Biden looks to rural Iowa to catch fast-rising Buttigieg
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[December 09, 2019]
By Trevor Hunnicutt and James Oliphant
STORM LAKE/OELWEIN, Iowa (Reuters) - As Joe
Biden on Saturday finished an eight-day bus tour through the crucial
early nominating state of Iowa, one realization loomed large: His
biggest challenge to clinching the Democratic presidential nomination
may be coming from Pete Buttigieg, a Midwest mayor less than half his
Leading in national polls among Democrats but trailing in Iowa, where
progressive Senators Elizabeth Warren and Bernie Sanders have won over
more liberal, urban and younger Iowans with their fight-the-power
messages, Biden, 77, is targeting the state's older, moderate and rural
But Buttigieg, 37, is making inroads with those same people, interviews
with Iowa Democrats and polling data showed. He has carved out a lead in
Iowa, with Sanders, Warren and Biden jockeying for second place,
according to recent statewide polls.
In his most aggressive campaigning yet in the Midwestern state, Biden,
the former vice president, traveled from small town to small town over
the past week with a pitch that the United States needs to return to
"You were raised to treat people with respect. You were raised to get up
if an older person came along and offer the seat. We're kind of losing
all that," he told a 150-strong crowd in Storm Lake, many of them
Retired teacher Marilyn Schmitt, 68, who came out to see Biden, also
heard similar values expressed by Buttigieg, the openly gay mayor of
South Bend, Indiana, who swung by her town five days earlier.
Schmitt said Biden had “given us a lot to think about” but that she was
not ready to decide between the two in the race for the party's
nomination to take on Republican President Donald Trump in next year's
Biden's campaign believes a strong showing in Iowa - which will hold the
first-in-the-nation nominating caucus and can have an outsized role in
helping pick presidential nominees - will buoy his candidacy until more
diverse states, such as South Carolina, vote. Biden dominates in polling
among African-Americans, who make up a quarter of Democratic primary
A Monmouth University poll last month showed Biden and Buttigieg tied
among moderates and conservatives likely to show up to the Iowa
Democratic caucus on Feb. 3, with 26% support apiece. Among rural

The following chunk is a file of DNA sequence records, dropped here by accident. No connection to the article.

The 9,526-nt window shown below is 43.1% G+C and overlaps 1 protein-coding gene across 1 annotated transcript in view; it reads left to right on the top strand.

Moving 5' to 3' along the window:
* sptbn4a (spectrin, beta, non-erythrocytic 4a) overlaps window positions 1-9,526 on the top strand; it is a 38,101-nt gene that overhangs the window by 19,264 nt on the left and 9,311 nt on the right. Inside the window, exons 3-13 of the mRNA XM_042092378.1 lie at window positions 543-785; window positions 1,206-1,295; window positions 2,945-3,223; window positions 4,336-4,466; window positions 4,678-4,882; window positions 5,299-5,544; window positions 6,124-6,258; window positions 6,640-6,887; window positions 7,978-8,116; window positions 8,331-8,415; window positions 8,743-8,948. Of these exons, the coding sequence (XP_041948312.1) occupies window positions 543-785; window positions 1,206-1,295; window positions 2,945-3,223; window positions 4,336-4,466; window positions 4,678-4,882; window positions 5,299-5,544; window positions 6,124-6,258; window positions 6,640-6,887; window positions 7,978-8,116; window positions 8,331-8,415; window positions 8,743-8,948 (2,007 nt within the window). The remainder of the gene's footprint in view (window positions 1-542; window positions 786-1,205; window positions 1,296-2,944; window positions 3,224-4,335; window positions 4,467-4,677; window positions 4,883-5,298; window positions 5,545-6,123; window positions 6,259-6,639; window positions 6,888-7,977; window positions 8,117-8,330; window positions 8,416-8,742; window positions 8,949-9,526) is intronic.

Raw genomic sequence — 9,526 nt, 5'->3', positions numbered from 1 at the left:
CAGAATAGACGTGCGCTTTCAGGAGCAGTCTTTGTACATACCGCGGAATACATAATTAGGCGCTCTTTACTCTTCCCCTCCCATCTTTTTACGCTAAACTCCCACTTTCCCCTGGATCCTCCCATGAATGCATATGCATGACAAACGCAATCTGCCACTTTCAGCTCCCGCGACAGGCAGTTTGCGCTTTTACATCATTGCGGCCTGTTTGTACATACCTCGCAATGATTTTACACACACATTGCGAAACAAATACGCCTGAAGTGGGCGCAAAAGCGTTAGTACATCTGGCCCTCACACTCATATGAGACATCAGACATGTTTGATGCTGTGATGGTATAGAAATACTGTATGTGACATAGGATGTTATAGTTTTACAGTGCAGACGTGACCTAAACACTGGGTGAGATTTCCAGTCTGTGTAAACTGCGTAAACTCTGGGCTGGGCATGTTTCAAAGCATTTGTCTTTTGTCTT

Iowans, Buttigieg leads Biden, 21% to 19%, according to a Quinnipiac
University poll also conducted in Iowa last month.
Like Biden, Buttigieg is critical of the uncompromising liberalism of
Warren and Sanders and preaches old-school values that resonate with
older, rural voters. The U.S. Navy veteran often speaks of military
service, his Christian faith and love of country.
After attending a Buttigieg event in Denison, Iowa, in late November,
Daniel Gudahl, 64, said he still had not signed on to a candidate but
was happy to see Buttigieg building momentum.
He saw Biden as "too old" and believed Buttigieg’s Midwest roots and
moderate stance could help him in the caucus.
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Democratic 2020 U.S. presidential candidate and former U.S. Vice
President Joe Biden speaks during his "No Malarkey!" campaign bus
tour event at the Ross Reid American Legion 9 in Oelwein, Iowa,
U.S., December 7, 2019. REUTERS/Shannon Stapleton/File Photo
“You’ve got to bring center-left and center-right together in Iowa
to win. I think he might have that ability,” said Gudhal, who
manages a nature conservancy in Coon Rapids, Iowa.
Biden and Buttigieg both rolled out rural policy plans months ago
and talk about creating high-paying jobs and a future in
depopulating towns where children who leave for college often decide
to settle elsewhere.
After each event during the bus tour, Biden stayed to shake every
willing hand and take photographs. A field organizer would then
chase down those people and ask them to commit to "caucus for Joe."
Some did, but many kept their options open.
At one point in the tour, Biden shot back when asked about
Buttigieg's growing appeal - "He doesn't have the enthusiasm and the
moderates. Come on, guys."
But Biden conceded he had work to do with Iowa Democrats, most of
whom he said later were still undecided.
Unlike Biden, who is lagging in online fundraising and must often
travel the country to raise money, Buttigieg has turned his
fundraising prowess into an ad blitz and more personal trips than
any other Democratic front-runner, something Iowans value.
Seventeen percent of likely Iowa Democratic caucus-goers told
Monmouth last month that they had seen Buttigieg in person, compared
with 15% for Warren, 14% for Sanders and 11% for Biden.
Biden was boosted last week by the endorsement of John Kerry, the
2004 Democratic nominee, who came from behind to win Iowa in 2004 -
and said Biden could follow his template.
“He ought to do what he’s doing. He’s got to go meet Iowa,” Kerry
said, campaigning with him in Iowa on Friday.
Barbara Ehlers, 65, a teacher from the town of Stanley that has a
population of about 125, walked out of Biden’s event in Oelwein
She also liked Buttigieg, as well as U.S. Senator Amy Klobuchar of
Minnesota, another moderate who has been showing signs of strength
in the state. How will she decide among the three?
“Keep reading, keep thinking, keep talking to people."
(Reporting by Trevor Hunnicutt and James Oliphant in Iowa;
Additional reporting by Michael Martina in Denison, Iowa; Editing by
Soyoung Kim and Peter Cooney)
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